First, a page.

Monday, 02 March, 2020
Terry McCrann: Our softer fall cushioned by US Fed’s promise to cut interest rates
Fed chairman Jerome Powell is jumping at shadows and feeding the greedy with his signal on interest rates. On Tuesday our RBA will make its call, but it won’t be just to keep the punters happy, writes Terry McCrann.
Terry McCrann, Herald Sun
March 2, 2020 10:00pm
Current Time 0:00
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If the coronavirus continues to wreak havoc on the stock market, the US Federal Reserve will have to “step in” and boost liquity, according to former Trump spokesman…
Ah, the Fed — you gotta, well, not love but rather understand them. Wall St only has to demand and the Fed will always deliver — free money.
The greediest and dumbest guys in the room throw a tantrum: last week’s 12 per cent-plus US$4 trillion ($6 trillion) share market plunge. And the Fed rushes to promise it will slash interest rates and restart money printing.
That’s the short explanation of what happened on Monday, when our market was heading for yet another 180-point or so fall, before suddenly doing a U-turn and ending the day down just 50 points.
Indeed, if there’d be another hour of trading it might even have finished in the black. Nothing to do with anything local, such as Tuesday’s coming Reserve Bank rate decision.
It was all down to US futures turning sharply positive — pointing where Wall St would likely open the week overnight.
Federal Reserve chairman Jerome Powell. Picture: AP
All of Asia was — mostly, mildly — positive. Except for Shanghai which jumped more than 3 per cent.
Extraordinary; the guys that gave the world the virus are the only major market in the entire world which is still — after Monday, just slightly — positive over the past month.
After Asia closed and ahead of Europe, Wall St futures went even stronger — pointing to the Dow opening up around 500 points. That would recover all of Friday’s 357 point loss.
We shall have to see. Anything can of, course, happen through a day in such a febrile environment.
On Friday, Wall St had been heading for its fourth 1000-point or near 1000-point loss for the week, when Fed chairman Jerome Powell put out his “how much do you want and where do we sign” statement.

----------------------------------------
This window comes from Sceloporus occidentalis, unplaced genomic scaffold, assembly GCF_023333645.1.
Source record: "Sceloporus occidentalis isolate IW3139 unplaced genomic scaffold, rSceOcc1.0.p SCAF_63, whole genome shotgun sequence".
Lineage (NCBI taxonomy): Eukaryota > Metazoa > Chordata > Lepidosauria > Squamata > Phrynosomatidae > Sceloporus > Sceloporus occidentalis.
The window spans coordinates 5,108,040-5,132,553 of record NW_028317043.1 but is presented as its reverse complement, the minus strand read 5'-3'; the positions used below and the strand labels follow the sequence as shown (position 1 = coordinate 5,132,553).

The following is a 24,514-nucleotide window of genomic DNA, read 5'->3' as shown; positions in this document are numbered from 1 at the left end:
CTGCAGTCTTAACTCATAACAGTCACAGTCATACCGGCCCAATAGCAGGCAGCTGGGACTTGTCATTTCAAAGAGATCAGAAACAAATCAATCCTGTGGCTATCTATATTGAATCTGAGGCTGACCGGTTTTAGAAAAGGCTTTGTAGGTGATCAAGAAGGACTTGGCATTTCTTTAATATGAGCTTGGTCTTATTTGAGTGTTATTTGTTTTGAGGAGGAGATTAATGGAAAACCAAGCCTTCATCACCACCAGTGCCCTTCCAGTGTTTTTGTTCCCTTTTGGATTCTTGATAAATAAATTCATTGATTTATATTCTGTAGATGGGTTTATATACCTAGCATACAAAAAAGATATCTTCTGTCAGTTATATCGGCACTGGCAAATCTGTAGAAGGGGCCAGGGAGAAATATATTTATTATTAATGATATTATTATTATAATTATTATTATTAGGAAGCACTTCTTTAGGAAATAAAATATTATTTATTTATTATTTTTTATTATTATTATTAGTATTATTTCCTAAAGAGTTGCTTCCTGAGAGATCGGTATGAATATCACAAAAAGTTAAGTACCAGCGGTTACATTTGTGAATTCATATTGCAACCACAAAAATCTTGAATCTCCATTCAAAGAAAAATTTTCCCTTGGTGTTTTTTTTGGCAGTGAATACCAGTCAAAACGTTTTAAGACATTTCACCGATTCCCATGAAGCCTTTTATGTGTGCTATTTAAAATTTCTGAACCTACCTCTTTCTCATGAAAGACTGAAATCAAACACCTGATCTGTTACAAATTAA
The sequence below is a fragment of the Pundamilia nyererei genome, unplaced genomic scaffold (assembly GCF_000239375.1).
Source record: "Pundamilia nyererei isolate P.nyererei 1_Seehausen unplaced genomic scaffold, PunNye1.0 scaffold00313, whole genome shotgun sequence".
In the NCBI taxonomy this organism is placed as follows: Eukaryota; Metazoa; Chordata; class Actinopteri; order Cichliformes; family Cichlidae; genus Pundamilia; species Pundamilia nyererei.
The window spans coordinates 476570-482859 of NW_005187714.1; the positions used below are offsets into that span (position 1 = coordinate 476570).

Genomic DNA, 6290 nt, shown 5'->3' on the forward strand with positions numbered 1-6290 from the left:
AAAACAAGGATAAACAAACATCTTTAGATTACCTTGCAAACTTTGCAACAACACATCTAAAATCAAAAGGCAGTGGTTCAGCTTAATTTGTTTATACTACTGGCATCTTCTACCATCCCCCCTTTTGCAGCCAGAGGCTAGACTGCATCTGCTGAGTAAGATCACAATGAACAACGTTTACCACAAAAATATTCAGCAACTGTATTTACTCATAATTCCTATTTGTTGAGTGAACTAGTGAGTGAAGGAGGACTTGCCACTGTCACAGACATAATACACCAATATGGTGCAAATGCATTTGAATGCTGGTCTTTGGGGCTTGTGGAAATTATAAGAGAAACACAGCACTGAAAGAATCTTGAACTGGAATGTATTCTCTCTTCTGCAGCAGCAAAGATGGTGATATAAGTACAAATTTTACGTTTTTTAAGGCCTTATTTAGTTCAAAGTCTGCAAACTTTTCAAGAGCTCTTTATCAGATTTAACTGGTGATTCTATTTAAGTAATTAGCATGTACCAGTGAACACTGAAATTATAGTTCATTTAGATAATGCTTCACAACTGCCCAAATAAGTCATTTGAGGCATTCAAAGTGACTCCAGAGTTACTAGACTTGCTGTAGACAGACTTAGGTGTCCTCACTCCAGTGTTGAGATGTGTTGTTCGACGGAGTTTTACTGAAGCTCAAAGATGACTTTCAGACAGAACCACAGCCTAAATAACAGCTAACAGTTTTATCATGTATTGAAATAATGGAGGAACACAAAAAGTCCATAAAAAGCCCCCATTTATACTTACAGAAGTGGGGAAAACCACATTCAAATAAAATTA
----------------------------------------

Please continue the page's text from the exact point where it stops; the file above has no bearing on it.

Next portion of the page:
That instantly recovered 700 or so points and over $1 trillion for US share values.
Then, the general expectation among Wall St traders and, for want of a better word, experts developed that the Fed would follow through with a 50-point rate cut at its next meeting in two weeks and do something with money printing. We shall, again, have to see. It could just be the greed talking. But the greedy can “make it happen” by throwing another tantrum running down to that meeting if the Fed looks like backing off.
The Reserve Bank, led by governor Philip Lowe, meets on Tuesday. Picture: AAP
Now, while the Fed can keep feeding the greedy, there is precious little it can do, obviously, to tackle the virus; or perhaps less obviously, to tackle the economic and financial impacts of the virus.
These impacts cover such a broad spectrum. What governments do and don’t do to fight the virus. What companies and businesses do, don’t do and, crucially, have done to them. And what 7 billion consumers do and don’t do.
I repeat the main points I made last week. Cutting rates and embarking on budget spending binges are precisely ill fitted to tackling these virus consequences. Plus, there is precious little fiscal or monetary ammo left anyway.
The Fed at least starts at 1.5 to 1.75 per cent; our RBA starts at just 0.75 per cent.
Unlike the Fed, the RBA won’t be making its decisions on the basis of keeping share punters happy — except indirectly because of what the Fed does to keep Wall St happy.
We went into this with an economy that was at, at best, stall speed. We’ll find out how close to stalling with the December quarter data on Wednesday.
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